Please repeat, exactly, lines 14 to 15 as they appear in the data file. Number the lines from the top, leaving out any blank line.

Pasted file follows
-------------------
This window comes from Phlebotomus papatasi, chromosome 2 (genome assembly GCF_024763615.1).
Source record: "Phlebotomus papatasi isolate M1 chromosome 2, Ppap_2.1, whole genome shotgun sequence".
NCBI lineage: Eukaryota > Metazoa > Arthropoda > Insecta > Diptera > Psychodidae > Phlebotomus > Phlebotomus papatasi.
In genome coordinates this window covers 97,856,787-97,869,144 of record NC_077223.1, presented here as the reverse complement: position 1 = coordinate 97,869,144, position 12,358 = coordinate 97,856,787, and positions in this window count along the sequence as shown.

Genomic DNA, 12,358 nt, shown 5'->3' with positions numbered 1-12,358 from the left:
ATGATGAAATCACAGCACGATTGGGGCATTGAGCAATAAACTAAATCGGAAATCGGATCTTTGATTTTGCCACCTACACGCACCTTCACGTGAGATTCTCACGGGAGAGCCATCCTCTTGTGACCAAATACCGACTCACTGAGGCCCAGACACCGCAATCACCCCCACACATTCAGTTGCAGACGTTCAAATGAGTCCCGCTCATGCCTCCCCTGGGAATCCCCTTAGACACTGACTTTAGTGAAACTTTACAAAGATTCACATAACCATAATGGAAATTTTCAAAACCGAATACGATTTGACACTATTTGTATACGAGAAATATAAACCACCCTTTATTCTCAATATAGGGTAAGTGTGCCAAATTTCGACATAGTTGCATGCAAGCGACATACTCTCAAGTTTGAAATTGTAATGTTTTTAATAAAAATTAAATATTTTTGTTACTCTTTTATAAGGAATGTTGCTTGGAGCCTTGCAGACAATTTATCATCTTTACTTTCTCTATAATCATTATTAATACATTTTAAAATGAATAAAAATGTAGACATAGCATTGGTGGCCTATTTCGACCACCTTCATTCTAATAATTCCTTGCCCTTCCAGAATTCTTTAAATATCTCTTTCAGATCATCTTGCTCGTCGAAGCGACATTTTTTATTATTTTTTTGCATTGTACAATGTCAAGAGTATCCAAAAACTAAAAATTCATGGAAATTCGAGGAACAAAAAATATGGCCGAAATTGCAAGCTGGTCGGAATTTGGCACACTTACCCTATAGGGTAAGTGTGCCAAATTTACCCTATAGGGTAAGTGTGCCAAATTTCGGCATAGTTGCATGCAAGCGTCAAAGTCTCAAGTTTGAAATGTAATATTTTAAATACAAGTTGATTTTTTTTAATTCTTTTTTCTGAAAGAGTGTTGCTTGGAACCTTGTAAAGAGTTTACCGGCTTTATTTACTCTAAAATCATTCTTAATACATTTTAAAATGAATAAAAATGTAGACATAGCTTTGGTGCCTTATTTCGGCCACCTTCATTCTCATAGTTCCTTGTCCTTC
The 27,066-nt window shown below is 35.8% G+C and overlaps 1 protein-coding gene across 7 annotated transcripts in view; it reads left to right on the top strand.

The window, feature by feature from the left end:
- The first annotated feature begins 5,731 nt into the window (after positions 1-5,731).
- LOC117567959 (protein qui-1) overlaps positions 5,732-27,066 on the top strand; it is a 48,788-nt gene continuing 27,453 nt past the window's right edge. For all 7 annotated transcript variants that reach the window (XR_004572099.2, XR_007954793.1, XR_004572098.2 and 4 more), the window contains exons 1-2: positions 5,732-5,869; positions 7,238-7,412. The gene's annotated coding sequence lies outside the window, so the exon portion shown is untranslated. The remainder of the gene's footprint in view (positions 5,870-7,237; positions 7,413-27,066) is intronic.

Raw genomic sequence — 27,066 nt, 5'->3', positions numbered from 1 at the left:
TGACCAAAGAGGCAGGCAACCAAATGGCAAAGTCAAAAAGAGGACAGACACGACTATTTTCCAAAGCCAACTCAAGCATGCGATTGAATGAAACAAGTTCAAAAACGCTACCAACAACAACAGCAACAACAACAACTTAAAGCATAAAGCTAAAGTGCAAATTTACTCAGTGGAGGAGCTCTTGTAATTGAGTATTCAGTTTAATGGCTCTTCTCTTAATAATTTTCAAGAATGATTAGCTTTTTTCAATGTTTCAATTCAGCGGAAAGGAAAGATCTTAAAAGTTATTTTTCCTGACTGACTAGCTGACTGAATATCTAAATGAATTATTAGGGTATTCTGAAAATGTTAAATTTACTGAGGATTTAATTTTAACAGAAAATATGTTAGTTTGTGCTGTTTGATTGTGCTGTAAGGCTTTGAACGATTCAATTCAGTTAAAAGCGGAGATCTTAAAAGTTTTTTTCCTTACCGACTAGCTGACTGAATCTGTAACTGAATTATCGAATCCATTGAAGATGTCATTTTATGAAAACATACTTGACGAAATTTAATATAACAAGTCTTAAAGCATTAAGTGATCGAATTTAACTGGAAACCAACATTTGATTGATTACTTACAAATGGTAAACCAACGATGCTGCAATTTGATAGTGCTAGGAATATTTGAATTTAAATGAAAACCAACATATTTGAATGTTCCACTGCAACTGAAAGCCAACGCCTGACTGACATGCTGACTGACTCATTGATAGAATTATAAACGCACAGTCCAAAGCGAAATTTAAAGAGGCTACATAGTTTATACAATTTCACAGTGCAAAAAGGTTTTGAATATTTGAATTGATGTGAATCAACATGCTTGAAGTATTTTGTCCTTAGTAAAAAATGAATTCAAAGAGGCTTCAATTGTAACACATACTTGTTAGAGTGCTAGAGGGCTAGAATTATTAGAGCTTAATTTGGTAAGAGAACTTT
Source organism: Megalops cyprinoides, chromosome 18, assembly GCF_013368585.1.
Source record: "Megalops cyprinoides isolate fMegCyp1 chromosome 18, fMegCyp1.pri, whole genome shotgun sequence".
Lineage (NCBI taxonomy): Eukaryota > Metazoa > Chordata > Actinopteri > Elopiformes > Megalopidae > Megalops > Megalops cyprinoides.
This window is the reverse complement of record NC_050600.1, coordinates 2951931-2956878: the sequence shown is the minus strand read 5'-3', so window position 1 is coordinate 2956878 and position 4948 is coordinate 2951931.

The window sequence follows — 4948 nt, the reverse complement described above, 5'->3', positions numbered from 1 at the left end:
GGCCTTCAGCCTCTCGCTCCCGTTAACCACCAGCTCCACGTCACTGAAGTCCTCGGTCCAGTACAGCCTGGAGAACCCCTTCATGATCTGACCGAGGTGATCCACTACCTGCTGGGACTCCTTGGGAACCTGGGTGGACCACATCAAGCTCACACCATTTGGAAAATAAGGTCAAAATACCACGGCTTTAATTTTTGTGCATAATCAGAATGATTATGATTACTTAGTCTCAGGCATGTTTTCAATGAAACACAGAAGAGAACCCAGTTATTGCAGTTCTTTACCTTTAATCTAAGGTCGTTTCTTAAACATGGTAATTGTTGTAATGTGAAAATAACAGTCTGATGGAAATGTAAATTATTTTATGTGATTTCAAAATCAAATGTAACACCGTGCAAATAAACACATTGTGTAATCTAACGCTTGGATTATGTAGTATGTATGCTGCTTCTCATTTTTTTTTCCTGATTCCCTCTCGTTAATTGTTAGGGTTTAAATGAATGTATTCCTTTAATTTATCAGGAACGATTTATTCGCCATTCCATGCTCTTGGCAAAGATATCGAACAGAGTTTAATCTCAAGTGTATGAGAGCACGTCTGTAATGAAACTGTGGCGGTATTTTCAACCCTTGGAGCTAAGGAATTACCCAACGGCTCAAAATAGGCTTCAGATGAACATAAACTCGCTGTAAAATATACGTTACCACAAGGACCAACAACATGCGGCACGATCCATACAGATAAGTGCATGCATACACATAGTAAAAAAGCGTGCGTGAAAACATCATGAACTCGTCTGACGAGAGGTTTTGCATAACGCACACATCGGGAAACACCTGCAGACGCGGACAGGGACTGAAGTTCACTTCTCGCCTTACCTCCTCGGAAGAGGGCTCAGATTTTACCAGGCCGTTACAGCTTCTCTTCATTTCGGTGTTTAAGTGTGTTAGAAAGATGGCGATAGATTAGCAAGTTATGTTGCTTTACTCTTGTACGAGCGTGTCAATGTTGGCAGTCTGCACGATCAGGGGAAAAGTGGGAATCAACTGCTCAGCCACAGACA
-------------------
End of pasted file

Source record: "Megalops cyprinoides isolate fMegCyp1 chromosome 18, fMegCyp1.pri, whole genome shotgun sequence".
Lineage (NCBI taxonomy): Eukaryota > Metazoa > Chordata > Actinopteri > Elopiformes > Megalopidae > Megalops > Megalops cyprinoides.